Michael Peabody, editor of ReligiousLiberty.TV, writes for the July / August 2010 issue of Liberty Magazine. The full article is available in print and online at http://www.libertymagazine.org/index.php?id=1636
The date was June 5, 1917, the first day of the draft. Sousa’s Band struck up “Stars and Stripes Forever” and the 6,000 in attendance at the American Medical Association Convention in New York City rose to their feet as former president Theodore Roosevelt walked across the stage.
The United States had tried to avoid war, but the German U-boats kept a relentless attack on American interests at sea. In a complicated scenario the British were fearful that the anticolonialist Americans would enter on the side of the Central Powers, and there were rumors that Germany would enlist Mexico to join Japan in fighting the United States in return for Texas, New Mexico, and Arizona.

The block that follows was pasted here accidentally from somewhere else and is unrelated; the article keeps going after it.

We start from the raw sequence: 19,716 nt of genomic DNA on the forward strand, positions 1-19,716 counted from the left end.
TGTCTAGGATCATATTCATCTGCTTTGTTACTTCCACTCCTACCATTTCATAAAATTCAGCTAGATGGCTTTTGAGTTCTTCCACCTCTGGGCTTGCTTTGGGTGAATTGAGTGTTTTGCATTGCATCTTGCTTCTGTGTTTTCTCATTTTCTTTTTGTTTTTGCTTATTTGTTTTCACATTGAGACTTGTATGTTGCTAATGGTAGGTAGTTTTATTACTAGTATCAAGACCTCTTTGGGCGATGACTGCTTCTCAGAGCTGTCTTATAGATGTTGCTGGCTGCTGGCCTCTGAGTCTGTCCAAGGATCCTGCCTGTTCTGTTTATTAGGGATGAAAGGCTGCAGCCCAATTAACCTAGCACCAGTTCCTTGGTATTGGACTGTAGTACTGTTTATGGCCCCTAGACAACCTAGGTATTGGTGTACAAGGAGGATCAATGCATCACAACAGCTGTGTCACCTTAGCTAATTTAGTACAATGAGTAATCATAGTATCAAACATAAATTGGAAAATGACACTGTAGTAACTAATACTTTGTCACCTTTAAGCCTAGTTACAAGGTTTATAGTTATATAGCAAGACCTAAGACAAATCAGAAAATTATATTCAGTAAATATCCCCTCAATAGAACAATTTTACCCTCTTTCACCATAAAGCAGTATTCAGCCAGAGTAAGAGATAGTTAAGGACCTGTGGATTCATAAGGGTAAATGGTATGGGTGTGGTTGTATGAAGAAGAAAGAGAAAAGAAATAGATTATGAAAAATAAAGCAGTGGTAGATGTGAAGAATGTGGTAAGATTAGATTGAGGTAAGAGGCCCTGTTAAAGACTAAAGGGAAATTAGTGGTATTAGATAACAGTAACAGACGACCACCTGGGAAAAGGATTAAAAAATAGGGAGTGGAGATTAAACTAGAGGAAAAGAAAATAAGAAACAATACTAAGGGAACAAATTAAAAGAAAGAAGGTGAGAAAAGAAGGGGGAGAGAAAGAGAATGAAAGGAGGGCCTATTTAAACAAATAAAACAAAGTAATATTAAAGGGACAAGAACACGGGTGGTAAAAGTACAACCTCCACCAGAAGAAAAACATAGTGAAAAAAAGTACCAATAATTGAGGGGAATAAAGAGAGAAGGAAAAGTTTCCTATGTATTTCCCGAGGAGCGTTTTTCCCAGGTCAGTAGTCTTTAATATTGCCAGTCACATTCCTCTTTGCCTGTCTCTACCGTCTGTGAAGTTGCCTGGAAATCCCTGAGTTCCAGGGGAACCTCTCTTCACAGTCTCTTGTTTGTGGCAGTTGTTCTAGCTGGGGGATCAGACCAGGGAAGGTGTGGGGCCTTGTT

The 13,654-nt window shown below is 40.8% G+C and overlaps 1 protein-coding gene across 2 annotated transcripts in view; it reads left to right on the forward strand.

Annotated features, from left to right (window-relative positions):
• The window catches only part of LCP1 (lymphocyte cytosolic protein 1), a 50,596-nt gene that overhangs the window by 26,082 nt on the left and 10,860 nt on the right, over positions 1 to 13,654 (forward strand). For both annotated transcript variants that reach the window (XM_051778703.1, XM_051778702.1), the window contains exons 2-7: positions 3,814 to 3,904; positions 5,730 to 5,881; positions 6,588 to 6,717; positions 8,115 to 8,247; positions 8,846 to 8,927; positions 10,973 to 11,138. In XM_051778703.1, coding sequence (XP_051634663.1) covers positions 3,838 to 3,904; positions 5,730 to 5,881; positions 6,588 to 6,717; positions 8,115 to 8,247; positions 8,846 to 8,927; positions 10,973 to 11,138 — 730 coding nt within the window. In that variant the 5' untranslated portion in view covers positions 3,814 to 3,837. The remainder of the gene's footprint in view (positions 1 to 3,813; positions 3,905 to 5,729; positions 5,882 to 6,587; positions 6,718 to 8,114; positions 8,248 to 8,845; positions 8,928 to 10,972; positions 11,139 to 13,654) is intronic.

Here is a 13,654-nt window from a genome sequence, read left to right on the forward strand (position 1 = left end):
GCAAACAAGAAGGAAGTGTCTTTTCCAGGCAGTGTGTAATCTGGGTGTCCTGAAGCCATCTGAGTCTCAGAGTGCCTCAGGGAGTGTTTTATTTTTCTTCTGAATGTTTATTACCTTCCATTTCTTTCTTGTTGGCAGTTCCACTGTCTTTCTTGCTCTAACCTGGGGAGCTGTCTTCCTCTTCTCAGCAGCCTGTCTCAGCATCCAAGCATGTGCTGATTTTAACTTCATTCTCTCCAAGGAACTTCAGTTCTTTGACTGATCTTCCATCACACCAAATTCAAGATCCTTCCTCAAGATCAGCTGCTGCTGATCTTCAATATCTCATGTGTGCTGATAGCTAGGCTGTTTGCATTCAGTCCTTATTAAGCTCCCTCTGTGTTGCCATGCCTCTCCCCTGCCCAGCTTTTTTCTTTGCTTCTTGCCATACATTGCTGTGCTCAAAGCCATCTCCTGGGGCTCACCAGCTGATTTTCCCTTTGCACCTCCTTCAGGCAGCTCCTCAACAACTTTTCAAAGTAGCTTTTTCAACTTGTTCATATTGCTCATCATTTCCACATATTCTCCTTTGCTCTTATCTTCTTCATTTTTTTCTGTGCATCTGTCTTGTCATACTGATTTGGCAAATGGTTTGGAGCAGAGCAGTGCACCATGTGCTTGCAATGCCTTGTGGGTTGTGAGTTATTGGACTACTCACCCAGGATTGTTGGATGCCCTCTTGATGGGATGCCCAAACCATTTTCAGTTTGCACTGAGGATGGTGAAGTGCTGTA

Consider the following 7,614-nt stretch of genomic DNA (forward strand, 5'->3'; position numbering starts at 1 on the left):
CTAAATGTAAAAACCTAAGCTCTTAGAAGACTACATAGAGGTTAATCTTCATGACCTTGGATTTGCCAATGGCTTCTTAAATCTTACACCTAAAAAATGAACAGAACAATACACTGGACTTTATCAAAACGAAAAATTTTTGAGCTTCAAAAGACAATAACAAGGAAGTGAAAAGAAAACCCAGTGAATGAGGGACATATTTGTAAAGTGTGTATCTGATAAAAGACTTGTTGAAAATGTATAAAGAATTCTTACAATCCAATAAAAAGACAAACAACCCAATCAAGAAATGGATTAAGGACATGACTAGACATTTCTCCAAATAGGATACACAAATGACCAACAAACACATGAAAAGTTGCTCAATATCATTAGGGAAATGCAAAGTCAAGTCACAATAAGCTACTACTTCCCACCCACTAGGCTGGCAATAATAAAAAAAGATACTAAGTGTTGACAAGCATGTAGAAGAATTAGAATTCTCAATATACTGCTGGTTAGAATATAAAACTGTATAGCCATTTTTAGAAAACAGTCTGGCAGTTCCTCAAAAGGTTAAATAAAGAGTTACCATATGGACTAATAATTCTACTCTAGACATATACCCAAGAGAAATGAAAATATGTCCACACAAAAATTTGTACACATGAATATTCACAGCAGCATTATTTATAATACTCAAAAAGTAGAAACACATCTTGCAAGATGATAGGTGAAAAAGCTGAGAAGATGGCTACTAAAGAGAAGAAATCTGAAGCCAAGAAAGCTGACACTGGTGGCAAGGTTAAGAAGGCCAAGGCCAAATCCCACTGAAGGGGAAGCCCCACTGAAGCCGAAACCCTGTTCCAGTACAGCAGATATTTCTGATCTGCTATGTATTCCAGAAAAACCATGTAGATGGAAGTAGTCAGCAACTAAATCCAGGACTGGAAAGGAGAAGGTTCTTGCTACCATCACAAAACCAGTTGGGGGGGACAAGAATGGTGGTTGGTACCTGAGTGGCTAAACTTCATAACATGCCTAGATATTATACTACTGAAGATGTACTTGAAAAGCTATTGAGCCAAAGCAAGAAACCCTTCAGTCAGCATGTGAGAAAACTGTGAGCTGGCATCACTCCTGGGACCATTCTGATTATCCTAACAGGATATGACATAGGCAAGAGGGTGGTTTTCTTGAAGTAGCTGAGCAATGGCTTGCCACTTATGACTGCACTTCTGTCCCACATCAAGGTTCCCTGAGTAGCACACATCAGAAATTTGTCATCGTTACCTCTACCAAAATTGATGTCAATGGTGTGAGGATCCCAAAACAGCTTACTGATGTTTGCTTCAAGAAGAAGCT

President Wilson, who won the presidency on the promise of keeping America out of the war, quietly began arming some American merchant ships, and Germany sunk several, an act that former president Roosevelt denounced as piracy. Roosevelt insisted on war, and on April 6, 1917, Congress declared war.
Once at the podium, Roosevelt ripped into those who did not support the draft for moral reasons. “The conscientious objector,” he said, “curtains his cowardice behind the statement that he objects to placing himself in a position where he might take part in killing someone. I’d guard his conscience. I’d send him to the front, but I wouldn’t give him a gun. I’d put him to digging kitchen sinks and trenches so that good men could rest until the time came for them to kill someone. Then I’d watch his conscience to see what it would do.”
Read the Full Article at http://www.libertymagazine.org/index.php?id=1636